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Medieval ‘Bishops’ House’ in Sheffield was not home to bishops, researchers say

15 September 2017


House of myths: the Grade II* listed Tudor house in the Norton area of Sheffield, known as “Bishops’ House”

House of myths: the Grade II* listed Tudor house in the Norton area of Sheffield, known as “Bishops’ House”

RESEARCHERS have discredited a generations-old tradition that a Grade II* listed Tudor house in Sheffield was the home of two medieval brothers who both became bishops.

Records show that the two-storey timber-framed building in the Norton area of the city has been known as Bishops’ House since at least the early 1800s. It was thought to have been built for Geoffrey Blythe, a close friend and ambassador of Henry VII, who was Bishop of Coventry & Lichfield between 1503 and 1531, and his older brother John Blythe, Bishop of Salisbury from 1494 to 1499. Both men had Yorkshire roots, although there is no documentary evidence linking them to the house.

Finally, earlier this year, the Friends of Bishops’ House — a voluntary group that runs the house for its owners, Sheffield City Council — decided to find the truth. They called in dendrochronologists, who can date timbers from their tree rings. They took samples from several oak beams and were able to declare that the house was built no earlier than 1554, long after both clerics had died.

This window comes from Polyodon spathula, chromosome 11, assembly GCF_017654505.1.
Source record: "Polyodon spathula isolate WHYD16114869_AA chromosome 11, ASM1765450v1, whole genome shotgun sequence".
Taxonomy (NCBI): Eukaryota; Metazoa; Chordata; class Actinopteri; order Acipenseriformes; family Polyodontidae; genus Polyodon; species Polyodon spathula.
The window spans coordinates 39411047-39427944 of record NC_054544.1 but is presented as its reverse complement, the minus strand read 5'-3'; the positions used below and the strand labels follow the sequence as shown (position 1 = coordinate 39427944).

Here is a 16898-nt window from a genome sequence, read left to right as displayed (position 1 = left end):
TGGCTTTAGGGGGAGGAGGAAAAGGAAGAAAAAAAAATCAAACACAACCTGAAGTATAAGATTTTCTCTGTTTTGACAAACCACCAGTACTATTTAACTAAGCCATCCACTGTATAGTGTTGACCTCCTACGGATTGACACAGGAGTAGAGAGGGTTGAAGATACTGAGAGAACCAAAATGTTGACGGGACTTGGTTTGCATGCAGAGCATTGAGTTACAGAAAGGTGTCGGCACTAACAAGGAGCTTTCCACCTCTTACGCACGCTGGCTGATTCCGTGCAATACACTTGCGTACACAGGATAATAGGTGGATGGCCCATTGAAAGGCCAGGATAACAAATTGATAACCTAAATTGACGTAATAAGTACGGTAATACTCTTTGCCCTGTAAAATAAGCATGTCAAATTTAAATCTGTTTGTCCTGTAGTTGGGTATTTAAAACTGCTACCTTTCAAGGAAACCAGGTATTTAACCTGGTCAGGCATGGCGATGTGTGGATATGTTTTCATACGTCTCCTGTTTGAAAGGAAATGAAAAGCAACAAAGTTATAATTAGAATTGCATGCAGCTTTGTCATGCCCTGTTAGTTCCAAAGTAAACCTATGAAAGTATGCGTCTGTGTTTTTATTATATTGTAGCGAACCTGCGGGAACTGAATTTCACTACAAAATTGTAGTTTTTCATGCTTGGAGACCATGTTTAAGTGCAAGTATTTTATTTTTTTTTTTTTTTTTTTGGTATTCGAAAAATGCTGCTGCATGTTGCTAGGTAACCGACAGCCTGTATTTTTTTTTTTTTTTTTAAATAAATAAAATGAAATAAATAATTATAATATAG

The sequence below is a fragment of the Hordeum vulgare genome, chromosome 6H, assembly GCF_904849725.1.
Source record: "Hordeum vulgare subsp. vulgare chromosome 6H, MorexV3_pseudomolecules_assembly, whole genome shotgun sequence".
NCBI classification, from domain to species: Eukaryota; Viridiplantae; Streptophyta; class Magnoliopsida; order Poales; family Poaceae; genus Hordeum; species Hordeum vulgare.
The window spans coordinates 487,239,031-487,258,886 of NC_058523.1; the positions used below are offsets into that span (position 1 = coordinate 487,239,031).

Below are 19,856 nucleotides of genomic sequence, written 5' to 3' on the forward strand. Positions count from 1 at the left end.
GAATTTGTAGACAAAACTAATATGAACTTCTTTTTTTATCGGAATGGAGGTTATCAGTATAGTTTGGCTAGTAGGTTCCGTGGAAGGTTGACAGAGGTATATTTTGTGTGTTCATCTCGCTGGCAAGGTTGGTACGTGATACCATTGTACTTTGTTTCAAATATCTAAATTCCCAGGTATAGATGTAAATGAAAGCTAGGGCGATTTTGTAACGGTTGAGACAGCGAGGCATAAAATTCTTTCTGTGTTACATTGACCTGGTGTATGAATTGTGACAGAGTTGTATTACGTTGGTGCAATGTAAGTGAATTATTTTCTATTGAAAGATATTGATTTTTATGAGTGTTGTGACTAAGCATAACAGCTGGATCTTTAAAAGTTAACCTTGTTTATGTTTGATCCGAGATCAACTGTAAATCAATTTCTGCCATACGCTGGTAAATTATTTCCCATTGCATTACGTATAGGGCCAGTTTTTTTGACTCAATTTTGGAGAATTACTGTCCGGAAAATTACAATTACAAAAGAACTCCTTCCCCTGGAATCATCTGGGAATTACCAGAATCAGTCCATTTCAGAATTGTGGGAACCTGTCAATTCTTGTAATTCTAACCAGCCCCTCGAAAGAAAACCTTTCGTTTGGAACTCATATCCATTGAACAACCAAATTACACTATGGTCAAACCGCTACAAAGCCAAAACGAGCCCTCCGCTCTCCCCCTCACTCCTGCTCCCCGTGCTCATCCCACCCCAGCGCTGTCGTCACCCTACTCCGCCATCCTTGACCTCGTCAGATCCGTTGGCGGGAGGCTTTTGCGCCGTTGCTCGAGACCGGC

A trustee of the group, Ken Dash, said: “Tree-ring analysis was first done when the house was restored in the 1970s, and this suggested that it was built around 1500. Techniques have moved on, though, and when we got the results back they were accurate to the year, and very surprising. It is more recent than we thought, and was not what we expected. Perhaps there was an earlier house on the site which they lived in; we do not know.”

The house is a popular public venue, hosting events ranging from free history talks to children’s craft sessions, medieval fairs, poetry readings, live music, and weddings.

Nick Roscoe, who chairs the Friends group, said: “Our guidebook and guided tours will have to be rewritten, but it’s exciting to really enhance our knowledge of the building.”

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